Grab a bite to eat and a drink in the cafe, let the kids enjoy the play area, and be sure to snap plenty of photos.
From here you can continue on the coastal path to Clarach or head back down into town.
4– Walk The Coastal Path Cliff Walk To Clarach Bay
Over the other side of Constitution Hill lies a small holiday village, Clarach.
It is home to two holiday parks, an amusements arcade, a stretch of beach, and some scenic walks.
This walk is a firm favourite, about three miles (5km) long, and gives you a full view of the sea for the majority of the time.
Once you’ve arrived, treat yourself to a traditional fish and chips or have some fun in the arcade.
If you fancy walking onwards, the coastal path continues onto Borth and Ynys Las.
One of the wonders of the idyllic Welsh coastline is that it’s almost entirely walkable!
5– Visit Ceredigion Museum
The museum of Aberystwyth’s county, Ceredigion, is just a short walk from the seafront.
It boasts a spectacularly preserved Edwardian Coliseum Theatre which was first opened in 1905 and hosted more than 5000 events including musical orchestras, plays, and even political meetings.
It was converted to a cinema in 1932, before eventually becoming the museum we see today.
Spanning three floors, it houses both permanent and temporary displays of Ceredigion’s history, culture and art.
With a coffee shop, gift shop, and tourist information centre in house, it’s a great place to get your bearings and some souvenirs.
There are also workshops for public to attend, from yoga to art class – be sure to check out the website for the dates of your travel to see what’s on.
Ceredigion Museum is on Terrace Road, Aberystwyth, SY23 2AQ.
6– Appreciate The Arts At Aberystwyth Arts Centre
It’s said that Wales has birthed many an artist, all inspired by the natural beauty of the country.
Situated in the university grounds, Aberystwyth Arts Centre is Wales’ largest.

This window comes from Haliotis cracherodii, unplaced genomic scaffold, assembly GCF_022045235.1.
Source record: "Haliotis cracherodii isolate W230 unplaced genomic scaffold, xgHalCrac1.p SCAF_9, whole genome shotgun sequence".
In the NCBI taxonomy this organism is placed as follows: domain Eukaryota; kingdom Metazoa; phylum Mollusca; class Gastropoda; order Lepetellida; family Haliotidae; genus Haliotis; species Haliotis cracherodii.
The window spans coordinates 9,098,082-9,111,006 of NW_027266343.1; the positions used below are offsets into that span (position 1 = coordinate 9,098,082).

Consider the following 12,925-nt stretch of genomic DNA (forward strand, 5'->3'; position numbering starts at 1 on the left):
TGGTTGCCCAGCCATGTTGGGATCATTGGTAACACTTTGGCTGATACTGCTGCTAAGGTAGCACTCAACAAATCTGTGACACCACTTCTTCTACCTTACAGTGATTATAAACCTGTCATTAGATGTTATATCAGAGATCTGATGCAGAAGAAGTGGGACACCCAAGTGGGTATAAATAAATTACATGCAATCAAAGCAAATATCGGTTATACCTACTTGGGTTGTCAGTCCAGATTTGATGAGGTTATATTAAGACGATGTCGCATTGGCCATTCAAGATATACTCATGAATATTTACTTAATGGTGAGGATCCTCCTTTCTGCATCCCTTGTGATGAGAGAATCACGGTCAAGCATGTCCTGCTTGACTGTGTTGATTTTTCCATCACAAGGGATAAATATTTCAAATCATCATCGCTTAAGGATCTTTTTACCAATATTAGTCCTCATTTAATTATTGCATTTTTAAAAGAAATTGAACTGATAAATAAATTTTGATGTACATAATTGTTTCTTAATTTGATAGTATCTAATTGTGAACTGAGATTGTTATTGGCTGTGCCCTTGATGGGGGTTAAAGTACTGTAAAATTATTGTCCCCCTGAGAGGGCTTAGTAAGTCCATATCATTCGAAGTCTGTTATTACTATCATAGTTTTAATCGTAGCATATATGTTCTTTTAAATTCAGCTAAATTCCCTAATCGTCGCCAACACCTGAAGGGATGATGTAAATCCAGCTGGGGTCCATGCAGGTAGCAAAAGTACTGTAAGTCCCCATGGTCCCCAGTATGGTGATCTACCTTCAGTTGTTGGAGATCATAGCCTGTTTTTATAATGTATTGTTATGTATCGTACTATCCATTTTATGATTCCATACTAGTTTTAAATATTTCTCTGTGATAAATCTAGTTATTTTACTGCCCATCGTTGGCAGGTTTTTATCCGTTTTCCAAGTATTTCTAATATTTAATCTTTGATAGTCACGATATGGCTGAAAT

With several exhibition areas, entertainment halls, a cinema, cafe, bars, and shops, there’s plenty to do and see.
Explore the exhibitions, catch a movie, or shop some of the local arts and crafts.
From locally farmed honey, landscape paintings, sea-glass and driftwood ornaments, slate work, and books of poetry – the Arts Centre showcases and sells so many Welsh artist’s creations, inspired by and made from the local land.
The Arts Centre is based on Penglais Campus, SY23 3DE.
7– Visit The National Library
Continue your adventure of the Welsh arts by walking over to the National Library of Wales.
Sitting upon a hill and boasting a spectacular view of the town and sea, it’s no wonder this is a popular wedding venue in the town!
It’s free to enter and has many different exhibitions, archives and events for you to browse and take part in.
Have a bite to eat and a drink in the Pen Dinas cafe, and make use of the free play area for kids.
The National Library is at Penglais Road, SY23 3BU.
8– Walk Up Pen Dinas
Get those walking boots on and head up Pen Dinas to the Iron Age hill fort, thought to have been built around 300BC.
At the base you’ll find a sign post with historical information and an offer of two paths to the summit.
Make use of the benches along the way to catch your breath and overlook the stunning views, as you walk up and around the spiral of the hill.
The summit is 420 ft (128m) and has a 360º view; one of the best spots for a picnic!
If you’re an early bird, I would even suggest taking a coffee and heading up early enough to watch the sunrise.
Allow 40 minutes from the base of the hill to make sure you get there on time.
9– Ride The Vale of Rheidol Railway To Devils Bridge
A fantastic day out, combining two popular attractions in one.
Firstly, ride on the famous Vale of Rheidol Railway, a restored Edwardian steam train.
This 12 mile (19km) journey is a magical way to experience the beauty of Welsh landscape.
You’ll venture past rolling hills, open meadows, ancient woodlands and rugged mountains.
Your destination is Devils Bridge, home of the famous cascading waterfalls.
Here, you have time to explore the mythical beauty of the area, cross the famous bridge, and climb the steep steps alongside the waterfalls if you wish.
Enjoy a bite to eat and a drink at the local cafe, before hopping back on the steam train to return to Aberystwyth.
The Vale Of Rheidol Railway is on Park Avenue, SY23 1PG.
10– Red Kites Feeding and Bwlch Nant Yr Arian